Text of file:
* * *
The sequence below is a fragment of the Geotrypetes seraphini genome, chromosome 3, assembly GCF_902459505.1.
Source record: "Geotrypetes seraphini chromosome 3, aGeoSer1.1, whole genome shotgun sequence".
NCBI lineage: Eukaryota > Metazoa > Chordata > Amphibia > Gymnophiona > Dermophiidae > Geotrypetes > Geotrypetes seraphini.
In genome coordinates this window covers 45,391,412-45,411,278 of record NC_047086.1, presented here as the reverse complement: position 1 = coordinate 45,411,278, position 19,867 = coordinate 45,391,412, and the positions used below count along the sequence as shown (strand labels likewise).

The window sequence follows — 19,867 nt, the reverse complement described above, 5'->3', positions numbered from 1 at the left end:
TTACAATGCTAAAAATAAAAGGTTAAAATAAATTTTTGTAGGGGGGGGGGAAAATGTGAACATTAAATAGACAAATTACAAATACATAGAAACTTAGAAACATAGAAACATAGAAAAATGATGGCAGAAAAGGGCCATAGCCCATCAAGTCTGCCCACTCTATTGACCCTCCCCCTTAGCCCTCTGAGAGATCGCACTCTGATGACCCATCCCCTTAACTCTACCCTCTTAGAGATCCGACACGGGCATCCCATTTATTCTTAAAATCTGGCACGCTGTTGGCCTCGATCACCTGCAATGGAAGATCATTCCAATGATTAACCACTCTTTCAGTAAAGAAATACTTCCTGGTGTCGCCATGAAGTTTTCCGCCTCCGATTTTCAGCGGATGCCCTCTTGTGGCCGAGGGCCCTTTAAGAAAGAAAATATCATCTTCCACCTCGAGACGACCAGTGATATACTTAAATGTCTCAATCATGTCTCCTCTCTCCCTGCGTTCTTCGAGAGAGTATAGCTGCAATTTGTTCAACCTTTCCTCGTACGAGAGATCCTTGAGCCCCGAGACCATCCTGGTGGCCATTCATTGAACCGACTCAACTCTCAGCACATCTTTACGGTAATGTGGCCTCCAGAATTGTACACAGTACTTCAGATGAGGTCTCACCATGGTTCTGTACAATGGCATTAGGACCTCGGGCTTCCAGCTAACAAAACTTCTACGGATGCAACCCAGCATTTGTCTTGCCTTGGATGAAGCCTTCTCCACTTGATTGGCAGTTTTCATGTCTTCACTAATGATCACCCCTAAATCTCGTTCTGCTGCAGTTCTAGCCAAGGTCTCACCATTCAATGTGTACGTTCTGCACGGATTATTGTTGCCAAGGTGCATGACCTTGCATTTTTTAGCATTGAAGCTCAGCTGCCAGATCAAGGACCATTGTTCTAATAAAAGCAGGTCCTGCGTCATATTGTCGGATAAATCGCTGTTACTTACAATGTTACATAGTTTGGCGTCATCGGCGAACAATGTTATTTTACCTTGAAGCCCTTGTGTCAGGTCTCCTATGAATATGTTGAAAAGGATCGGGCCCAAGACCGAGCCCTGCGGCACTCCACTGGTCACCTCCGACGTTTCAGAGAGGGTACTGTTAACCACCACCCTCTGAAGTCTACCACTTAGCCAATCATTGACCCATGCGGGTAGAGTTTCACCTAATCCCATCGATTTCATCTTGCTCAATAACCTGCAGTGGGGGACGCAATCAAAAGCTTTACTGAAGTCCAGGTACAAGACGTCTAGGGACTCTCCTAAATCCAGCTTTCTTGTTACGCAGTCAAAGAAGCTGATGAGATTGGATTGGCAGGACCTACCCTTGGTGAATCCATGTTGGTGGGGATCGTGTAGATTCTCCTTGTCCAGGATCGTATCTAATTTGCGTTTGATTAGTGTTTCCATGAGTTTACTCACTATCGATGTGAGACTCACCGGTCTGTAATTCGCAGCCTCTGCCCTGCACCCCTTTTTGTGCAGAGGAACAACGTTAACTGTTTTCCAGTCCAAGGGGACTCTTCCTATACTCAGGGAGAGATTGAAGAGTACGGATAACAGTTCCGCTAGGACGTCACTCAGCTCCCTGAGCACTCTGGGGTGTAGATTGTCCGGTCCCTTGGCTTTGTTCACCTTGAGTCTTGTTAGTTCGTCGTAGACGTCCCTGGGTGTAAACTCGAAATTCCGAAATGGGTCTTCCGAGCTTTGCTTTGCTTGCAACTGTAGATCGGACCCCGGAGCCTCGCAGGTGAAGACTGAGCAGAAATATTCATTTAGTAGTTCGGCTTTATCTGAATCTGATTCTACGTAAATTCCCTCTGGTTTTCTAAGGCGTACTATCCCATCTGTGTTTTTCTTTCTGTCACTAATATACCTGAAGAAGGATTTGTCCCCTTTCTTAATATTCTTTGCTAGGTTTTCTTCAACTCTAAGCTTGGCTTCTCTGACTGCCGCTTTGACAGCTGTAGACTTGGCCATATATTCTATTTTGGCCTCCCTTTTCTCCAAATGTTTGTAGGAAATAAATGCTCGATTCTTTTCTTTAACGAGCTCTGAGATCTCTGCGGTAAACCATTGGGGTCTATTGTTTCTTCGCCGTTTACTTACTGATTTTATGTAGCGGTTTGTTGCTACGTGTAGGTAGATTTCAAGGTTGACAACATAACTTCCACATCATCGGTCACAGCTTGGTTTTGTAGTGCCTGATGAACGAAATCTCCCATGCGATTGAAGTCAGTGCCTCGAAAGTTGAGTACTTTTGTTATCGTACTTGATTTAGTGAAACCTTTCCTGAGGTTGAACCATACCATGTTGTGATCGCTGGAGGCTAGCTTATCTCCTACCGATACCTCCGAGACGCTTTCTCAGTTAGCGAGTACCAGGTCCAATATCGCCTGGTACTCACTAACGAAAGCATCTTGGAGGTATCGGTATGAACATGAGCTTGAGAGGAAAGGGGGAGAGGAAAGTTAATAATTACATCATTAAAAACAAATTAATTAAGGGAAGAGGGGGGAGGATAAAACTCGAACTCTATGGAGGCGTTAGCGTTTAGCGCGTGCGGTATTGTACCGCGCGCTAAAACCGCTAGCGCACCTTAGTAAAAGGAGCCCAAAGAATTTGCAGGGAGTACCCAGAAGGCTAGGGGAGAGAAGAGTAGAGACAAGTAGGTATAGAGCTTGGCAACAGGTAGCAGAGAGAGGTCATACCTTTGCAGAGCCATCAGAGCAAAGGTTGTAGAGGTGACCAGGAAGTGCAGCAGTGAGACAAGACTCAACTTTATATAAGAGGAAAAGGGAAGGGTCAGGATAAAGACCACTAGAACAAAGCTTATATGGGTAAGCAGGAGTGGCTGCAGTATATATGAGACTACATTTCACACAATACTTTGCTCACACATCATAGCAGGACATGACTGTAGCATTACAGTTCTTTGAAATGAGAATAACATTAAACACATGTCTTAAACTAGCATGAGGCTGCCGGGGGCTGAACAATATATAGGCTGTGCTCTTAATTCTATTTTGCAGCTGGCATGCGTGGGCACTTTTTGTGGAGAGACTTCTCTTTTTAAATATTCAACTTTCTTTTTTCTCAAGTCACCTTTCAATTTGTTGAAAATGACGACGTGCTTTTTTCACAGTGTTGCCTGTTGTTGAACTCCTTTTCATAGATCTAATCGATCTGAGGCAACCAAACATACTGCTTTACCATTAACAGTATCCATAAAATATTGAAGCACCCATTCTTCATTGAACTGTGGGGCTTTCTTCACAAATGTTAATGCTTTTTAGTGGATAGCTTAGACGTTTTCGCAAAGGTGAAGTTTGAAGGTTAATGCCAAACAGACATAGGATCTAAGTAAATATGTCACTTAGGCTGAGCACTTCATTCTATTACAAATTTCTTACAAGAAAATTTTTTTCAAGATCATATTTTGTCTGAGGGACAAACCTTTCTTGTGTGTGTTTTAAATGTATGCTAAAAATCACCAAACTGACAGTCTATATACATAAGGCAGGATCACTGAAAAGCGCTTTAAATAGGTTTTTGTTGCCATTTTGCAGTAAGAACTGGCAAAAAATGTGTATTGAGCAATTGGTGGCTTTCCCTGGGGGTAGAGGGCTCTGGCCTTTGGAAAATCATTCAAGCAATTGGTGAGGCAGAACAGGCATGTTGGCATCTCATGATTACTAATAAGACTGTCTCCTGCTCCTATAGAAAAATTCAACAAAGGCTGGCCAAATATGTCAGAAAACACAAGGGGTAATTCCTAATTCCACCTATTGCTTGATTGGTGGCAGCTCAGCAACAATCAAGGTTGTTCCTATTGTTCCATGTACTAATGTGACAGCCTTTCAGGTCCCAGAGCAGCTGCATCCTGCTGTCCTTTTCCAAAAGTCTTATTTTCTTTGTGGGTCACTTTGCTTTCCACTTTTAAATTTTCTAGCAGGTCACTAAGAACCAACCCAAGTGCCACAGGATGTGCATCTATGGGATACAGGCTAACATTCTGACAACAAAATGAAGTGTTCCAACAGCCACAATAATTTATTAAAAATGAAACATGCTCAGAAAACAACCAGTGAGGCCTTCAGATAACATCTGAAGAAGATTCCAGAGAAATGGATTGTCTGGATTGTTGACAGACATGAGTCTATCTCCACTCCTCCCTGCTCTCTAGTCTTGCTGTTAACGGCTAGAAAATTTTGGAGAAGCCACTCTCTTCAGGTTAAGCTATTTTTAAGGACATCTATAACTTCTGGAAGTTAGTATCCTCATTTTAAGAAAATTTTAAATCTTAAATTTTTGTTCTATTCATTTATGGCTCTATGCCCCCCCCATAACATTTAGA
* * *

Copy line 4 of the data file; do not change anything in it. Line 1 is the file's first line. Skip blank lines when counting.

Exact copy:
In genome coordinates this window covers 45,391,412-45,411,278 of record NC_047086.1, presented here as the reverse complement: position 1 = coordinate 45,411,278, position 19,867 = coordinate 45,391,412, and the positions used below count along the sequence as shown (strand labels likewise).